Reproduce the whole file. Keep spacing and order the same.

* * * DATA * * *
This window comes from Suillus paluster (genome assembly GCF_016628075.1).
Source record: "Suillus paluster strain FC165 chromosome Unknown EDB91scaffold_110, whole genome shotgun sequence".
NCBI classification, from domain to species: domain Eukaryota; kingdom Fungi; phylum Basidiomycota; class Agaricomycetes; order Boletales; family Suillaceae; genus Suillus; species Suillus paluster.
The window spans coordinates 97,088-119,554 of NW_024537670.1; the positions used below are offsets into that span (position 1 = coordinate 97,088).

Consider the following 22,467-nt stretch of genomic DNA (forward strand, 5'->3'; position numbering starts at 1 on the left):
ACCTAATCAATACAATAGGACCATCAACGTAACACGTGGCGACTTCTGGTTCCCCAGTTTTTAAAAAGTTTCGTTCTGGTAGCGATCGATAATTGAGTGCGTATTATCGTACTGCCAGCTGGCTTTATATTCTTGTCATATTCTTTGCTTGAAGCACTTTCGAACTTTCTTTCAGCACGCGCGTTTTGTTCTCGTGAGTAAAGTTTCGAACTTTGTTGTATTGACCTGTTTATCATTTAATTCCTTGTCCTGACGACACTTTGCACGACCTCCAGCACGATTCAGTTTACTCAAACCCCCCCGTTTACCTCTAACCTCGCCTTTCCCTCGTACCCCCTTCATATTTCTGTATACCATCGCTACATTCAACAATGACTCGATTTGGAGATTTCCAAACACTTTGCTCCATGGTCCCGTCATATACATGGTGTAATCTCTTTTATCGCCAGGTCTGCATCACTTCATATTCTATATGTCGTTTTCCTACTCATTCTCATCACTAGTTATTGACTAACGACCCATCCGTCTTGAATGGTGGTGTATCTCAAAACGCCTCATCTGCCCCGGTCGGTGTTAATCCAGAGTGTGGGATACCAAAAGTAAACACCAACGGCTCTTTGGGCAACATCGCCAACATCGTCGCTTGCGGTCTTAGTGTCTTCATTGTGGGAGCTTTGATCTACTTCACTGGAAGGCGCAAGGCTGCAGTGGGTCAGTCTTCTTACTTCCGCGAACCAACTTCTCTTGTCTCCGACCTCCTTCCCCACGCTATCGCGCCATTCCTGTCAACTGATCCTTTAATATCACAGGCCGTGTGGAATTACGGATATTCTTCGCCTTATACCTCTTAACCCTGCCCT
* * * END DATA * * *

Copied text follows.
This window comes from Suillus paluster (genome assembly GCF_016628075.1).
Source record: "Suillus paluster strain FC165 chromosome Unknown EDB91scaffold_110, whole genome shotgun sequence".
NCBI classification, from domain to species: domain Eukaryota; kingdom Fungi; phylum Basidiomycota; class Agaricomycetes; order Boletales; family Suillaceae; genus Suillus; species Suillus paluster.
The window spans coordinates 97,088-119,554 of NW_024537670.1; the positions used below are offsets into that span (position 1 = coordinate 97,088).

Consider the following 22,467-nt stretch of genomic DNA (forward strand, 5'->3'; position numbering starts at 1 on the left):
ACCTAATCAATACAATAGGACCATCAACGTAACACGTGGCGACTTCTGGTTCCCCAGTTTTTAAAAAGTTTCGTTCTGGTAGCGATCGATAATTGAGTGCGTATTATCGTACTGCCAGCTGGCTTTATATTCTTGTCATATTCTTTGCTTGAAGCACTTTCGAACTTTCTTTCAGCACGCGCGTTTTGTTCTCGTGAGTAAAGTTTCGAACTTTGTTGTATTGACCTGTTTATCATTTAATTCCTTGTCCTGACGACACTTTGCACGACCTCCAGCACGATTCAGTTTACTCAAACCCCCCCGTTTACCTCTAACCTCGCCTTTCCCTCGTACCCCCTTCATATTTCTGTATACCATCGCTACATTCAACAATGACTCGATTTGGAGATTTCCAAACACTTTGCTCCATGGTCCCGTCATATACATGGTGTAATCTCTTTTATCGCCAGGTCTGCATCACTTCATATTCTATATGTCGTTTTCCTACTCATTCTCATCACTAGTTATTGACTAACGACCCATCCGTCTTGAATGGTGGTGTATCTCAAAACGCCTCATCTGCCCCGGTCGGTGTTAATCCAGAGTGTGGGATACCAAAAGTAAACACCAACGGCTCTTTGGGCAACATCGCCAACATCGTCGCTTGCGGTCTTAGTGTCTTCATTGTGGGAGCTTTGATCTACTTCACTGGAAGGCGCAAGGCTGCAGTGGGTCAGTCTTCTTACTTCCGCGAACCAACTTCTCTTGTCTCCGACCTCCTTCCCCACGCTATCGCGCCATTCCTGTCAACTGATCCTTTAATATCACAGGCCGTGTGGAATTACGGATATTCTTCGCCTTATACCTCTTAACCCTGCCCT